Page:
Because blogs are associated with an author and their own domain name, they provide a more permanent, stable record for content. There are no tricks, hidden posts, or content targeted at a subset of users.

Ad-based networks like YouTube let advertisers give in to “the algorithm”, not knowing which videos their ads are running on. John Gruber blogged about this when it was revealed by The Guardian that 100 top brands were effectively funding climate change misinformation:

I really feel as a culture we are barely coming to grips with the power of YouTube, Facebook, and to some degree, Twitter, as means of spreading mass-market disinformation. The pre-internet era of TV, print, and radio was far from a panacea. But it just wasn’t feasible in those days for a disinformation campaign — whether from crackpots who believe the nonsense, corporate industry groups, or foreign governments — to get in front of the eyes of millions of people.

Misinformation fuels conspiracy theories. It’s a threat to democracy, if we don’t know who to trust. It’s the threat of fear, if hate leads to terrorism.

In 2019 there was a mass shooting at mosques in Christchurch, New Zealand. My heart goes out to the families of loved ones at the mosques and all of New Zealand. After an earlier shooting in Parkland, Florida, I drafted a long blog post about gun violence but never ended up posting it. Even after editing it a few times a month later, it felt like the words or timing were always wrong.

Over the last couple of years we’ve seen a growing backlash against social media. I won’t look for the video of this tragedy from New Zealand, and I hope I never accidentally see it. It is heartbreaking enough with words alone. Every story I read about it kept pointing back to the frustration with how Facebook, Twitter, and YouTube are not doing enough to prevent their platforms from amplifying misinformation and hateful messages.

Margaret Sullivan of the Washington Post writes about the problems with social media leading up to and after a tragedy like this mass shooting:

To the extent that the companies do control content, they depend on low-paid moderators or on faulty algorithms. Meanwhile, they put tremendous resources and ingenuity — including the increasing use of artificial intelligence — into their efforts to maximize clicks and advertising revenue.

Charlie Warzel of the New York Times covers this too:

It seems that the Christchurch shooter — who by his digital footprint appears to be native to the internet — understands both the platform dynamics that allow misinformation and divisive content to spread but also the way to sow discord.

Facebook said that in the 8 months after the shooting, they had taken down 4.5 million pieces of content related to it.

In an A List Apart article on how tech companies are protecting hate speech, Tatiana Mac asks who benefits from these cruel videos being shared:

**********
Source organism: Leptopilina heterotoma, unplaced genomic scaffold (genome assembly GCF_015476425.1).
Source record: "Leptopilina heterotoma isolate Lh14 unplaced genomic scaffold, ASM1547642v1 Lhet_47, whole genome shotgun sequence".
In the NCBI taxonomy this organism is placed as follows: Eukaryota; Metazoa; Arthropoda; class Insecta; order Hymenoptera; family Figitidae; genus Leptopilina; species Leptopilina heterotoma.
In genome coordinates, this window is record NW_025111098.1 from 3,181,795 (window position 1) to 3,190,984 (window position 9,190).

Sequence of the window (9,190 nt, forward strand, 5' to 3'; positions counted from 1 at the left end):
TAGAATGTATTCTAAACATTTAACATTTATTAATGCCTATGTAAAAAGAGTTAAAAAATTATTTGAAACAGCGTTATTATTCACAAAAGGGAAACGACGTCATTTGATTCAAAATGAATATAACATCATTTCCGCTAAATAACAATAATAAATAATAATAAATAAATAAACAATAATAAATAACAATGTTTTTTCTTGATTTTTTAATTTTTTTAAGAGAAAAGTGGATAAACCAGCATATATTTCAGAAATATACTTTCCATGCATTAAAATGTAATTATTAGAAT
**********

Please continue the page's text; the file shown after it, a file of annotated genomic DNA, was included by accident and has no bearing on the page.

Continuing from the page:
The mass shooter(s) who had a message to accompany their mass murder. News outlets are thirsty for perverse clicks to garner more ad revenue. We, by way of our platforms, give agency and credence to these acts of violence, then pilfer profits from them. Tech is a money-making accomplice to these hate crimes.

Fake news and sensational videos spread quickly. Nick Heer links to an article in The Atlantic where Taylor Lorenz documents how after following a far-right account, Instagram started recommending conspiracy accounts to follow, which filled her feed with photos from Christchurch:

Given the velocity of the recommendation algorithm, the power of hashtagging, and the nature of the posts, it’s easy to see how Instagram can serve as an entry point into the internet’s darkest corners. Instagram “memes pages and humor is a really effective way to introduce people to extremist content,” says Becca Lewis, a doctoral student at Stanford and a research affiliate at the Data and Society Research Institute.

After the shooting, there was an outpouring of support on social media and personal sites. Duncan Davidson asked on his blog: “What are we going to do about this?”

The last few years, the worst side of humanity has been winning in a big way, and while there’s nothing new about white supremacy, fascism, violence, or hate, we’re seeing how those old human reflexes have adapted to the tools that we’ve built in and for our online world.

I can’t help but think about’s role on the web whenever major social media issues are discussed. We feel powerless against world events because they’re on a scale much bigger than we are, but it helps to focus on the small things we can do to make a difference. doesn’t make it particularly easy to discover new users, and posts don’t spread virally. While some might view this as a weakness, and it does mean we grow more slowly than other social networks, this is by design. No retweets, no trending hashtags, no unlimited global search, and no algorithmic recommended users.